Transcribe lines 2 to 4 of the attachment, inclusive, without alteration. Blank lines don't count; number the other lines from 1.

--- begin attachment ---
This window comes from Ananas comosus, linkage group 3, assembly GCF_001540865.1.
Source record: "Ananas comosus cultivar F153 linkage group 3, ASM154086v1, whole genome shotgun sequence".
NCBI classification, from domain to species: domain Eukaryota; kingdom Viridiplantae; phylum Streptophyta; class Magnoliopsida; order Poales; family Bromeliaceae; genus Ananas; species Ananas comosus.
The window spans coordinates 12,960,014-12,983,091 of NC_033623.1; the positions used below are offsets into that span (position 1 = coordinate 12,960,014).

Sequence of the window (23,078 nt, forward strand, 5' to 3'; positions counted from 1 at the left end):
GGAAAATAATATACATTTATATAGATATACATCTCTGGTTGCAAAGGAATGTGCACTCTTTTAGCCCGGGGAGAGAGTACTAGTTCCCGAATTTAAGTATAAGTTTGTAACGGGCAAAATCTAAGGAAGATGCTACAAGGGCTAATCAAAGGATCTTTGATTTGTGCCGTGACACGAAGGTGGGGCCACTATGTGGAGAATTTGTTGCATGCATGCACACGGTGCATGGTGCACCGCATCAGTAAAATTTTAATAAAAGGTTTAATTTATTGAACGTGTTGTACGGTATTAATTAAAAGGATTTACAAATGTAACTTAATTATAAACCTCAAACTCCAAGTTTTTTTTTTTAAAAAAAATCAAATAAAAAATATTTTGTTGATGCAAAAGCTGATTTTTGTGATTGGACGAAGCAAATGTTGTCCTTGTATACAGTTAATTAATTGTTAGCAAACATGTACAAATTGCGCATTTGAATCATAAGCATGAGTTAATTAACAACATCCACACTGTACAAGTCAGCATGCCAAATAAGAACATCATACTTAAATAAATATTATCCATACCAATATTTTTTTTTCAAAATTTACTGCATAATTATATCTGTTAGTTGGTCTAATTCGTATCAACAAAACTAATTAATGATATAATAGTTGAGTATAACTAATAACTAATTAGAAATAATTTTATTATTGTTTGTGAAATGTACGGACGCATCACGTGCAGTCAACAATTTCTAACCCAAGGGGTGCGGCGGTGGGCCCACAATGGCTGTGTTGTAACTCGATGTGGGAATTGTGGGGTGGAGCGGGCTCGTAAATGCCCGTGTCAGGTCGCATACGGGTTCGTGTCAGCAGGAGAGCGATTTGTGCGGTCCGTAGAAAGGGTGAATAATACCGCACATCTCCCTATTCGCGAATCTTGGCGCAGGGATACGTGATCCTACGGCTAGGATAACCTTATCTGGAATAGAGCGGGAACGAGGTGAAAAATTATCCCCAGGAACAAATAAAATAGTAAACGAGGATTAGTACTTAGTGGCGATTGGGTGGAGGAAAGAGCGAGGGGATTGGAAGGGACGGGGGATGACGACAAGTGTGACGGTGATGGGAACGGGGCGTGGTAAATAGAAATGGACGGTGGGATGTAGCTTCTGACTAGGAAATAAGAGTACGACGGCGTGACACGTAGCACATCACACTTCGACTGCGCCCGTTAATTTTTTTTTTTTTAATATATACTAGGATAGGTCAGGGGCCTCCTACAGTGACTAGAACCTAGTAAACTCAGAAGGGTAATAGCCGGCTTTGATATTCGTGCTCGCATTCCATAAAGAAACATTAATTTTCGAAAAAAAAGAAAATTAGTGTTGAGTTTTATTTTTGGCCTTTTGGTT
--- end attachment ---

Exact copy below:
Source record: "Ananas comosus cultivar F153 linkage group 3, ASM154086v1, whole genome shotgun sequence".
NCBI classification, from domain to species: domain Eukaryota; kingdom Viridiplantae; phylum Streptophyta; class Magnoliopsida; order Poales; family Bromeliaceae; genus Ananas; species Ananas comosus.
The window spans coordinates 12,960,014-12,983,091 of NC_033623.1; the positions used below are offsets into that span (position 1 = coordinate 12,960,014).